Add like
Add dislike
Add to saved papers

Lessons learned from the Syrian sarin attack: evaluation of a clinical syndrome through social media.

On the night of 21 August 2013, sarin was dispersed in the eastern outskirts of Damascus, killing 1400 civilians and severely affecting thousands more. This article aims to delineate the clinical presentation and management of a mass casualty event caused by a nerve agent as shown in the social media. Authors searched YouTube for videos uploaded of this attack and identified 210 videos. Of these, 67 met inclusion criteria and were evaluated in the final analysis.These videos displayed 130 casualties; 119 (91.5%) of which were defined as moderately injured or worse. The most common clinical signs were dyspnea (53.0%), diaphoresis (48.5%), and loss of consciousness (40.7%). Important findings included a severe shortage of supporting measures and lack of antidotal autoinjectors. Decontamination, documented in 25% of the videos, was done in an inefficient manner. Protective gear was not noticed, except for sporadic use of latex gloves and surgical masks.This is believed to be the first time that social media was used to evaluate clinical data and management protocols to better prepare against future possible events.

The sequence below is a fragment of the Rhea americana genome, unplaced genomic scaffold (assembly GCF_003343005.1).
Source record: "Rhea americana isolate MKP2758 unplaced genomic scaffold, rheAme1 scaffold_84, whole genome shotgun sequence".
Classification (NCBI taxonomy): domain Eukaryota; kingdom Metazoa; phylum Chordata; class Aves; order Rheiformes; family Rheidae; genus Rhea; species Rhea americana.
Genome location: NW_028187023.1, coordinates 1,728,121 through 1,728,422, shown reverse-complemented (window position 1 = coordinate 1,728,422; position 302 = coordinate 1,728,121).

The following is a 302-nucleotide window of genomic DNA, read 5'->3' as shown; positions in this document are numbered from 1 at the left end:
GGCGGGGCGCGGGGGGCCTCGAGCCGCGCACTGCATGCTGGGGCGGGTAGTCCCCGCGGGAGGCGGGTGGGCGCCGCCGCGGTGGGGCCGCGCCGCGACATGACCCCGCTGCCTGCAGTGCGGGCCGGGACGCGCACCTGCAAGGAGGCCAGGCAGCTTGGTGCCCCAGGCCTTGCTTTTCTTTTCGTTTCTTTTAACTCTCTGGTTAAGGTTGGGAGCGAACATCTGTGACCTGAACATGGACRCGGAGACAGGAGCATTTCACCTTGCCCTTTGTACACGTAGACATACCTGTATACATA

Full text links

We have located links that may give you full text access.
Can't access the paper?
Try logging in through your university/institutional subscription. For a smoother one-click institutional access experience, please use our mobile app.

Related Resources

For the best experience, use the Read mobile app

Mobile app image

Get seemless 1-tap access through your institution/university

For the best experience, use the Read mobile app

All material on this website is protected by copyright, Copyright © 1994-2024 by WebMD LLC.
This website also contains material copyrighted by 3rd parties.

By using this service, you agree to our terms of use and privacy policy.

Your Privacy Choices Toggle icon

You can now claim free CME credits for this literature searchClaim now

Get seemless 1-tap access through your institution/university

For the best experience, use the Read mobile app